Please note that eligibility requirements and application processes vary for each program. Be sure to research each opportunity thoroughly and consult with local disability advocacy organizations or medical professionals for guidance.

State Grants for Wheelchair Vans

Washington (WA)

  • Northwest Americans with Disabilities Act (ADA) Center
  • Center for Continuing Education in Rehabilitation
  • Washington Aging & Disability Resource Centers (ARDC)
  • Washington Assistive Technology Act Program (WATAP)
  • Washington Association of Area Agencies on Aging (W4A)
  • Washington State Developmental Disabilities Council (DDC)
  • Washington Division of Vocational Rehabilitation (DVR)
  • Washington State Department of Veterans Affairs (VA)
  • Washington Sate Independent Living Council (WASILC)

Oregon (OR)

  • Blanche Fischer Foundation (BFF)
  • The Institute on Development and Disability
  • Northwest Americans with Disabilities Act (ADA) Center
  • Oregon Aging and Disabilities Resource Centers (ADRCs)
  • Oregon Association of Area Agencies on Aging and Disabilities (O4AD)
  • Oregon Council on Developmental Disabilities (CDD)
  • Oregon Department of Veterans’ Affairs (VA)
  • Oregon Office of Vocational Rehabilitation Services (OVRS)
  • Oregon Statewide Independent Living Council (SILC)
  • Oregon Technology Access Program (OTAP)
  • Oregon’s Statewide Assistive Technology Program


  • Idaho Area Agencies on Aging (AAA)
  • Idaho Assistive Technology Project (ATP)
  • Idaho Division of Vocational Rehabilitation (DVR)
  • Idaho Statewide Independent Living Council (SILC)
  • Northwest Americans with Disabilities Act (ADA) Center
  • State of Idaho Division of Veterans Services (DVS)

Montana (MT)

  • Montana Aging and Disability Resource Centers (ADRCs)
  • Montana Area Agencies on Aging (AAA)
  • Montana Council on Developmental Disabilities (CDD)
  • Montana Statewide Independent Living Council (SILC)
  • Montana Veterans Affairs (VA)
  • Montana Vocational Rehabilitation (VR) Programs
  • MonTECH
  • Rocky Mountain Americans with Disabilities Act (ADA) Center

Nevada (NV)

  • Assistive Technology for Independent Living (AT/IL) Program
  • Nevada Aging and Disabilities Resource Centers (ADRCs)
  • Nevada Area Agencies on Aging (AAA)
  • Nevada Bureau of Vocational Rehabilitation (BVR)
  • Nevada Office of Veterans Services (OVS)
  • Nevada Statewide Independent Living Council (SILC)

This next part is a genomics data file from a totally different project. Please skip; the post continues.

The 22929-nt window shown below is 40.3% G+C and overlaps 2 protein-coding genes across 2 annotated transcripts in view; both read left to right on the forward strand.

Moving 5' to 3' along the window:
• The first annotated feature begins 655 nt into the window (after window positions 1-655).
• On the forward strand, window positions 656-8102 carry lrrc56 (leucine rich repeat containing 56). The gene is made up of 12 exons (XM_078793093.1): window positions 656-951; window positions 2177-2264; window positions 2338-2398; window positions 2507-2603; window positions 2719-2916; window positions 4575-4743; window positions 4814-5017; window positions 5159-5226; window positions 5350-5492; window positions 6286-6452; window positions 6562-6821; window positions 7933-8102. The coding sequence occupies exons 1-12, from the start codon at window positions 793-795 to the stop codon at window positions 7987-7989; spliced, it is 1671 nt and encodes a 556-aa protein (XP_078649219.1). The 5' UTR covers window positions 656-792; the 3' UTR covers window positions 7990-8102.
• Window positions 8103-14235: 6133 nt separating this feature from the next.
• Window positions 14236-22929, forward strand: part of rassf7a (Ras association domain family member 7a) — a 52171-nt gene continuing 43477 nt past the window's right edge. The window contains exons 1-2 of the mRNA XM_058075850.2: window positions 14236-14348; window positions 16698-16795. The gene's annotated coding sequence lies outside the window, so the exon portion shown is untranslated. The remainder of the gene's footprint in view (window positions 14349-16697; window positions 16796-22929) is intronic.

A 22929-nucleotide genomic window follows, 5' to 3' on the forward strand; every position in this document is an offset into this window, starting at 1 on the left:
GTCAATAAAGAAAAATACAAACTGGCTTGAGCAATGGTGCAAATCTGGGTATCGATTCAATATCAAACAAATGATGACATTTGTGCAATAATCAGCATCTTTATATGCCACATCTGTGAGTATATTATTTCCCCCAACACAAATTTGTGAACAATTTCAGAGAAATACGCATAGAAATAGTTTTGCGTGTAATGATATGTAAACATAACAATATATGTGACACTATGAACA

California (CA)

  • California Association of Area Agencies on Aging (C4A)
  • California Department of Rehabilitation (DOR)
  • California Department of Veterans Affairs (VA)
  • California State Council on Developmental Disabilities (SCDD)
  • California Statewide Independent Living Council (SILC)
  • San Diego Assistive Technology Center (SDATC)

Arizona (AZ)

  • Arizona Area Agencies on Aging (AAA)
  • Arizona Department of Veterans Services
  • Arizona Rehabilitation Services
  • Arizona Statewide Independent Living Council (SILC)

Utah (UT)

  • Utah Aging and Disability Resource Centers (ADRCs)
  • Utah Area Agencies on Aging (AAA)
  • Utah Assistive Technology Program (UATP)
  • Utah Department of Veterans Affairs (DVA)
  • Utah Developmental Disabilities Council (DDC)
  • Utah Statewide Independent Living Council (SILC)
  • Utah Vocational Rehabilitation (VR)

Wyoming (WY)

  • Wyoming Department of Health – Aging Division
  • Wyoming Assistive Technology Resources (WATR)
  • Wyoming Governor’s Council on Developmental Disabilities (GCDD)
  • Wyoming Military Department
  • Wyoming Statewide Independent Living Council (SICL)
  • Wyoming Vocational Rehabilitation (VR)

Colorado (CO)

  • Adult Resources for Care and Help (ARCH)
  • Area Agencies on Aging (AAA)
  • The Center for People with Disabilities (CPWD)
  • Colorado Department of Veterans Affairs (VA)
  • Division of Vocational Rehabilitation, State of Colorado (DVR)

New Mexico (NM)

  • Independent Living Resource Center (ILRC) of New Mexico
  • New Mexico Aging and Disability Resource Centers (ADRCs)
  • New Mexico Aging and Long-Term Services Department
  • New Mexico Department of Veterans’ Services (NMDVS)
  • New Mexico Developmental Disabilities Planning Council (DDPC)
  • New Mexico Technology Assistance Program (NMATP)
  • State of New Mexico Division of Vocational Rehabilitation (DVR)
  • Southwest Americans with Disabilities Act (ADA) Center
  • University of New Mexico Center for Development and Disability (UNM CDD)

Texas (TX)

  • Fleetwood Memorial Foundation
  • Texas Aging and Disabilities Resource Centers (ADRCs)
  • Texas Area Agencies on Aging (AAA)
  • Texas Veterans Commission

Oklahoma (OK)

  • Oklahoma Aging and Disability Resource Centers (ADRCs)
  • Oklahoma Area Agencies on Aging (AAA)
  • Oklahoma Assistive Technology Center (OATC)
  • Oklahoma Department of Rehabilitation Services (DRS)
  • Oklahoma Department of Veterans Affairs (DVA)
  • Oklahoma Developmental Disabilities Council (DDC)
  • Oklahoma Statewide Independent Living Council (SILC)
  • Southwest Americans with Disabilities Act (ADA) Center

Kensas (KS)

  • Assistive Technology for Kansans (ATK)
  • Great Plains Americans with Disabilities Act (ADA) Center
  • Kansas Aging and Disability Resource Centers (ADRCs)
  • Kansas Area Agencies on Aging Association (K4A)
  • Kansas Commission on Disability Concerns (KCDC)
  • Kansas Commission on Veterans’ Affairs (CVA)
  • Kansas Council on Developmental Disabilities (CDD)
  • Kansas Statewide Independent Living Council (SILC)
  • Kansas Vocational Rehabilitation Services (VRS)

Nebraska (NE)

  • Assistive Technology Partnership (ATP)
  • Great Plains Americans with Disabilities Act (ADA) Center
  • Nebraska Aging and Disability Resource Centers (ADRCs)
  • Nebraska Area Agencies on Aging (AAA)
  • Nebraska Department of Veterans’ Affairs (VA)
  • Nebraska Statewide Independent Living Council (NESILC)